Cosmetic corner – the rise of DIY aesthetics
With a rise in DIY aesthetic treatments, Nafisa Mughal considers how the dental profession can help educate against this phenomenon.
I can’t quite believe how long we have been in lockdown. But luckily there is a light at the end of the tunnel!
As we are all preparing for a possible reopening on 12 April, this month I want to discuss the horrors I am seeing online with DIY aesthetics treatments.
What is happening?
As many of you know, there are a multitude of online forums for aesthetic practitioners, which you may be members of yourself.
These forums are great for advice, tips and tricks. But recently I have seen some horrors of people getting scarily undesirable results from DIY aesthetics treatments.
This is not only sad for the patient, but is also extremely dangerous and could even cause permanent damage.
I saw one case where a lady had bought fillers from the internet and injected it into her forehead muscles thinking it was Botox.
The fillers left her with undesirable and uneven lumps all over her forehead. She then reached out to her practitioner for help.
On further investigation, the filler is for volume replacement and projecting cheeks. This makes it very thick and difficult to mould.
Why is it so bad?
The obvious point that a member of the general public, with no training, self-injecting is an absolute no no! They likely have little anatomy or product knowledge. Let alone knowledge on what to do if things go wrong.
It is shocking and saddening that there are companies still selling fillers on the internet to the general public.
When things go wrong (and chances are very high), the patient panics and contacts their GP or A&E for help. In many cases GPs are not trained in aesthetics so would not necessarily have the right products to treat an adverse reaction or to dissolve filler that has been administered wrongly.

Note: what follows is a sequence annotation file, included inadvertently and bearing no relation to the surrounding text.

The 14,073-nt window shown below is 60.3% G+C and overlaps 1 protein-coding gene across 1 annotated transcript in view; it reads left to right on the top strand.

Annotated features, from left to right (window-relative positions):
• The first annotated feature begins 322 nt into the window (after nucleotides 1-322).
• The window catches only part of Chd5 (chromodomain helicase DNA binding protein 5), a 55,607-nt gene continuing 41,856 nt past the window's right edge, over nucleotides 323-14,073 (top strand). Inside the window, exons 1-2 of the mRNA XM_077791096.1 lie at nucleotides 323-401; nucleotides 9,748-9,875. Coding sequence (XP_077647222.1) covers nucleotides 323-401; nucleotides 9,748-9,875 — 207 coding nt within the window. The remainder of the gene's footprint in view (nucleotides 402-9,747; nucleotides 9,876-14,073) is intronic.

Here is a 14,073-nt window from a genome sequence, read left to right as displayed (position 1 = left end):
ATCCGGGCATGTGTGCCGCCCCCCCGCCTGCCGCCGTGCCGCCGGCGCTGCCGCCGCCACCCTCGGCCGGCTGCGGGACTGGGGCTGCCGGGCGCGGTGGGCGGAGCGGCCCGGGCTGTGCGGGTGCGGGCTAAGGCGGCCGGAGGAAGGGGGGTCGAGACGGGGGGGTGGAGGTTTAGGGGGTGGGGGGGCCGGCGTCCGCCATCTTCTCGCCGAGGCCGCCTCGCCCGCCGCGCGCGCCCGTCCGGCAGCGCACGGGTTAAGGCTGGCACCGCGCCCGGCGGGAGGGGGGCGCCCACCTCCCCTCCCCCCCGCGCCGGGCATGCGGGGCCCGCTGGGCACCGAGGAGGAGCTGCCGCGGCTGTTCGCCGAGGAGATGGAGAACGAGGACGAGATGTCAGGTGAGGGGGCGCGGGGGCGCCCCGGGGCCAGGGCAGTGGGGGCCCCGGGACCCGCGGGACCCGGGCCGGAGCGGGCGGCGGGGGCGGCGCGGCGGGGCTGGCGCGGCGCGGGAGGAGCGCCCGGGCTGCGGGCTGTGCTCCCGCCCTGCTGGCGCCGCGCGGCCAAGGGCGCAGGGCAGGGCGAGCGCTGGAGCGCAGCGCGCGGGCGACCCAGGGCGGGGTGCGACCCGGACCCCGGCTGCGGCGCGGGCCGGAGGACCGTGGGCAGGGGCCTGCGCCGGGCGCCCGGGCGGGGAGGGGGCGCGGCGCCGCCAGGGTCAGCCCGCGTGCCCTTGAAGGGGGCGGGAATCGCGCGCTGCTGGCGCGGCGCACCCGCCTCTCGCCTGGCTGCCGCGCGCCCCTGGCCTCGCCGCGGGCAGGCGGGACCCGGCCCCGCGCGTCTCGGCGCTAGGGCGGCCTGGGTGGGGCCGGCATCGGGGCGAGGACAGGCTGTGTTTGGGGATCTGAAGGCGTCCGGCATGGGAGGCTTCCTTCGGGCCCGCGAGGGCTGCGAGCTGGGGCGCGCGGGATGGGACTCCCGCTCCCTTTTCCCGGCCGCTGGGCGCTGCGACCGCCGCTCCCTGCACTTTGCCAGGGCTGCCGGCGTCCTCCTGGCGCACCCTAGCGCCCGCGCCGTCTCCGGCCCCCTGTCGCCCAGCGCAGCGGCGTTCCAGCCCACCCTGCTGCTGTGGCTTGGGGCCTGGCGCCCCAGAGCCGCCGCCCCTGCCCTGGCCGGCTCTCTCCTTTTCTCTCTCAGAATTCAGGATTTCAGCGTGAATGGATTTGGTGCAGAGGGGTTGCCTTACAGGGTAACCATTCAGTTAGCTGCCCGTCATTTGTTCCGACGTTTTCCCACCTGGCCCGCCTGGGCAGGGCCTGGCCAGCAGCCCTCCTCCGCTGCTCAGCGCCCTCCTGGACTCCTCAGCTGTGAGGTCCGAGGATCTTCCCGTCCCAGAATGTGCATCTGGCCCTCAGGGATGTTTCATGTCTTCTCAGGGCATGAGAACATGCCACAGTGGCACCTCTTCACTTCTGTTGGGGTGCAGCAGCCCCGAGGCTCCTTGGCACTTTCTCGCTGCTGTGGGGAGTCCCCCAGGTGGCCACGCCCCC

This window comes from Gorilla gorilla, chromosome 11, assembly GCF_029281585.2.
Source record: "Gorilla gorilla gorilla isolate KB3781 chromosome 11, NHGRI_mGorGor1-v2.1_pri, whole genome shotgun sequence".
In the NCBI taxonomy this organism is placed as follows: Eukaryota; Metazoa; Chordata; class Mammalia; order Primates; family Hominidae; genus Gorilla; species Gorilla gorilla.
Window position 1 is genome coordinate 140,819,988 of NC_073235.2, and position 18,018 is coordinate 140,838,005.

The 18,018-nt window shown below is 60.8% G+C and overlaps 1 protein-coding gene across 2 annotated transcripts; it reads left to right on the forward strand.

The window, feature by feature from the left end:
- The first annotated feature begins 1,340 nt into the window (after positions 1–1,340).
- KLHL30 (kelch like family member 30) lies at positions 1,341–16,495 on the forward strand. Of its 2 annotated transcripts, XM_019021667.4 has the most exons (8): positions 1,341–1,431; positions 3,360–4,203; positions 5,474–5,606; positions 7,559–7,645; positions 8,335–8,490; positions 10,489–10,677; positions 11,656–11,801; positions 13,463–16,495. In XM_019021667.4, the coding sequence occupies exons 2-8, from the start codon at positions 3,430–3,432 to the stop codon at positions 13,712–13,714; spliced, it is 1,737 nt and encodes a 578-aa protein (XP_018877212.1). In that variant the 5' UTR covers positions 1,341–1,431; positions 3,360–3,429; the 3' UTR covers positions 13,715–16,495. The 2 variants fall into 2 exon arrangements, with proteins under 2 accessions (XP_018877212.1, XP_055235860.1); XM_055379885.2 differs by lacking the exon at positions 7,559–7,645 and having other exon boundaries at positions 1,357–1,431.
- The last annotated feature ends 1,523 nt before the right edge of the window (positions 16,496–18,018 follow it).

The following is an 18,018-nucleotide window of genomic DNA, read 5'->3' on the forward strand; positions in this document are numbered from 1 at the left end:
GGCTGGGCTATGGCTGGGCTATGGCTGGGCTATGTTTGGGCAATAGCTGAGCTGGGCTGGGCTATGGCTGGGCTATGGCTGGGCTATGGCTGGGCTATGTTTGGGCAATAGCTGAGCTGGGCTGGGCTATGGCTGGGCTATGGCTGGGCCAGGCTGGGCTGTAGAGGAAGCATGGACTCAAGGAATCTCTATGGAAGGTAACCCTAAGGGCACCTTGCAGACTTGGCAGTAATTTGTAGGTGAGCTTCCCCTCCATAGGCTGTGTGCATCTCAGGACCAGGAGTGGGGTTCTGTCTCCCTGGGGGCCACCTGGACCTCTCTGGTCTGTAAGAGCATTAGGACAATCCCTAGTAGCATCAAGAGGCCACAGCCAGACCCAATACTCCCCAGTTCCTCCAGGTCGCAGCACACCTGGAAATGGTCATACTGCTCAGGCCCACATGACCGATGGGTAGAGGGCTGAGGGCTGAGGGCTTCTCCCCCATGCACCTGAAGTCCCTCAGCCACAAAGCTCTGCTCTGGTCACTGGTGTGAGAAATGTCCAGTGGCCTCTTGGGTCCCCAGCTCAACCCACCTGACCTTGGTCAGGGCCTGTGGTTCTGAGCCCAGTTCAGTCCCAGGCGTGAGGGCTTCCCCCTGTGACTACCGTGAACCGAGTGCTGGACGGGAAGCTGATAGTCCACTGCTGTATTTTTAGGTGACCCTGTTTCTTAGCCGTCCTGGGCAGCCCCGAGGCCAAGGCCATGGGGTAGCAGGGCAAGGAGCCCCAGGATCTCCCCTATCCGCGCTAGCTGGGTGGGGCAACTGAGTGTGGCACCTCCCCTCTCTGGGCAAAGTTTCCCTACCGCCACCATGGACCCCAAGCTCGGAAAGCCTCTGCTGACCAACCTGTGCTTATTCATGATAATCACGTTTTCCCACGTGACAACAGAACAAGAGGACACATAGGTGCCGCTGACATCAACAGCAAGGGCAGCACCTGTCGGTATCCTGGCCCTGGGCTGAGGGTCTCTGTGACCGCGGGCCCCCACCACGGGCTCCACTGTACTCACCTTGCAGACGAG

A&E is generally not prepared for this type of event. It is already overrun dealing with other emergencies, so it’s extremely unfair to add this extra burden.
Also, it is embarrassing for the patient to self-treat. They may not even tell anyone, hoping the problem will resolve on its own.
As we know in cases of a vascular occlusion, this is extremely dangerous and can lead to life-threatening consequences if left untreated.
We need to also consider the effects it has on the patient’s mental health and general wellbeing. There was a reason they were self-treating in the first place. Having a result that ends up looking worse can affect mental health even more.
What can we do?
We as professionals have a duty of care for patients. Using our own social media platforms we can help educate against this type of behaviour.
Posting about how much training is needed, how much anatomy and physiology knowledge we have as well as potential risks, can help them to see that it’s not just a few haphazard injections in the face that anyone can do without sufficient training.
It is important that we all continue using our platforms to educate patients and potential patients alike.
I will post using #botchedtox to raise some awareness.
It would be nice if those reading this would do the same to raise awareness of the dangers of self- administered treatments.